Assad & the UK: The Enemy of my Enemy is my Friend

In the fight against Isis, Assad is on our side, even if that’s only for the short-term. David Cameron must realise this.


Syrian president, Bashar al-Assad who is currently leading the fight against Isis in Syria. (Photo: Guardian)

Syrian president, Bashar al-Assad who is currently leading the fight against Isis in Syria. (Photo: Guardian)

Bashar al-Assad will eventually have to go – there’s absolutely no doubt about that. He has committed unthinkable, brutal acts against his own people in order to keep the Assad name in power in Syria. The likes of David Cameron and Barack Obama have made this very clear.

At a first glance at Assad’s regime, many would tend to side with Mr Cameron and Mr Obama on this view. Self-admittedly I did the same when initially analysing the situation in Syria. However, even though Assad has done bad, he is on our side in the fight against Isis. It’s no secret that the threat of terrorism is a massive worry for the British people, with 68 percent of people believing terror attacks from foreign citizens pose a serious threat to the UK, according to a YouGov poll. Voters of Ukip believed this was the case, the most of any other party at 86 percent. This is why for the sake of the UK, the last thing we would want to do at this stage is remove Assad from power.

The idea is that if Assad falls as a result of a US and/or UK intervention there will be even greater chaos, not only in the region but with international relations too. The chaos internationally relates to the fact that both Russia and Iran are strongly behind the Syrian government – goodness knows what taking out Assad could spark. It would be incredibly difficult to even go about removing Assad from power with Russia siding with him anyway. The risk is just not worth taking.

Russian pilots with their plane in Latakia, Syria. (Photo: New York Times)

Russian pilots with their plane in Latakia, Syria. (Photo: New York Times)

Currently looking at the state of the region, it begs the question: if Assad fell who would be there to take the reins? Some would say a section of the rebels should but if you look closely at who the opposition consists of, you would realise that it is very fragmented. Out of the likes of the Free Syrian Army (FSA), Islamic Front, al-Nusra Front, Kurdish forces and Isis, the most credible group in the Syrian opposition is the FSA, but how could they take the baton? They are composed of large numbers of separate units. The only established group on paper is Isis but this is obviously contrary to our main aim. This leaves neutral heads turned towards the USA or UK. Surely we would have to form a transitional government alongside being fully committed to taking the driver’s seat in a war which is not ours to fight. Look what happened in Iraq and Afghanistan. Imposing a regime change runs the risk of starting our own personal war with sections of the Syrian rebels. Even if a transitional process did run smoothly, we would most likely be talking about years of remaining in the region in order to bring peace, order and democracy to Syria.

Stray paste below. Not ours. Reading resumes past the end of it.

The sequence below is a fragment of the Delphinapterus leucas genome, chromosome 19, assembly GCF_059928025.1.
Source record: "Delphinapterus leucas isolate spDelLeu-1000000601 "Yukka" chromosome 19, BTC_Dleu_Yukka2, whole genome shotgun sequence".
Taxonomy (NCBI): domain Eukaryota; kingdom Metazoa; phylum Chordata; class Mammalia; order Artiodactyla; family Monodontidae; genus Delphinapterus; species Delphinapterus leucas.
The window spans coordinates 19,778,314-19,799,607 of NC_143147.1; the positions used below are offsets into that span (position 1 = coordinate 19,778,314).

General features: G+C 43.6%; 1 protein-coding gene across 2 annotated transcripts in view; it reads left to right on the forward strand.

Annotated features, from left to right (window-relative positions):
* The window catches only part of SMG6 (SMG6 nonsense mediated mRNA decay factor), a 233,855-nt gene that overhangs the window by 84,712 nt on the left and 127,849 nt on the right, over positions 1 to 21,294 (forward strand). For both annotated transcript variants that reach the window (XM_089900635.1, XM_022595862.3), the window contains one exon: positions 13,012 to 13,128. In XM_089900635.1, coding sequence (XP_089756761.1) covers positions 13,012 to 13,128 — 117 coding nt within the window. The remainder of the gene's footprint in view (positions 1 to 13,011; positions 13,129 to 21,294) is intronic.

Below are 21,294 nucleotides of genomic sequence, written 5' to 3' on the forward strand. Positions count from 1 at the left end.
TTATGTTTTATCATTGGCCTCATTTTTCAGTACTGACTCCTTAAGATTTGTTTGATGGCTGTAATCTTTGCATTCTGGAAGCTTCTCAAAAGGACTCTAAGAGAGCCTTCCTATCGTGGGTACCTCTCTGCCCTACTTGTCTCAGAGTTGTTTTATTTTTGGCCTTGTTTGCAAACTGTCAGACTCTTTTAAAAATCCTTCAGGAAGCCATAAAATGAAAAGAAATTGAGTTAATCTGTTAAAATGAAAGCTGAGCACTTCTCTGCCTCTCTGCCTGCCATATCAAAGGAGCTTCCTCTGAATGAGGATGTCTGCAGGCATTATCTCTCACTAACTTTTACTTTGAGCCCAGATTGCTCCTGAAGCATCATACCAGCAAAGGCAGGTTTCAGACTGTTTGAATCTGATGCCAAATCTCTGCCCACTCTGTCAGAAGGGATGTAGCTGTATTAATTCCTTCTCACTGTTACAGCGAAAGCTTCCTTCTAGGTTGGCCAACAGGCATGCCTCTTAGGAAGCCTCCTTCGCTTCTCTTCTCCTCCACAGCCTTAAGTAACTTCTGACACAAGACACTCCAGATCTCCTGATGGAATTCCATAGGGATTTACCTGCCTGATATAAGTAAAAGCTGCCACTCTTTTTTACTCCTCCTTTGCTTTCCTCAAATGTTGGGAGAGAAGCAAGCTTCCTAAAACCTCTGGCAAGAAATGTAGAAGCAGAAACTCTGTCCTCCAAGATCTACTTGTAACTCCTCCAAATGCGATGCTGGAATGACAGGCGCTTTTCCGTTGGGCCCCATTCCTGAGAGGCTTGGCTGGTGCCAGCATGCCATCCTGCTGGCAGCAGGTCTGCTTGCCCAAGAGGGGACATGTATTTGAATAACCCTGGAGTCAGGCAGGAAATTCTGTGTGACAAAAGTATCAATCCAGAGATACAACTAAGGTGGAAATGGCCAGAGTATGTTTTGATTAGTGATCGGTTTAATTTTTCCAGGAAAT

Members of a unit of the Free Syrian Army in Homs Province, Syria. (Photo: The Guardian)

Members of a unit of the Free Syrian Army in Homs Province, Syria. (Photo: The Guardian)

Ultimately, we will never get anywhere with eliminating the threat of Isis in Syria if we don’t make “friends” in the region. As mentioned, provisionally the best option would be with the Syrian Government Forces and Russia. Whether this was in the form of air strikes, armament support or military action on the ground we would be much better having Assad on our side than being on our own.

I cannot support boots on the ground, as firstly, we have no urgent reason to put troops in Syria, and secondly, without a thought through exit strategy that would suffice, we would end up making it up as we went along, much like in Iraq. I am favour of UK air strikes against Isis along with 67 per cent of the British public, as according to ORB International, these types of air strikes don’t come along with the same trouble as other forms of intervention does.

I’m in no way suggesting that we side with the Assad regime forever, and in one way or another I do think that military or diplomatic force by the UK or USA will be necessary in order to remove Assad and introduce democracy. Syria is a land of uncertainty. The only certainty is that in the short-term at least, Assad is part of the solution, not the problem.

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Aron Taylor
Aron Taylor

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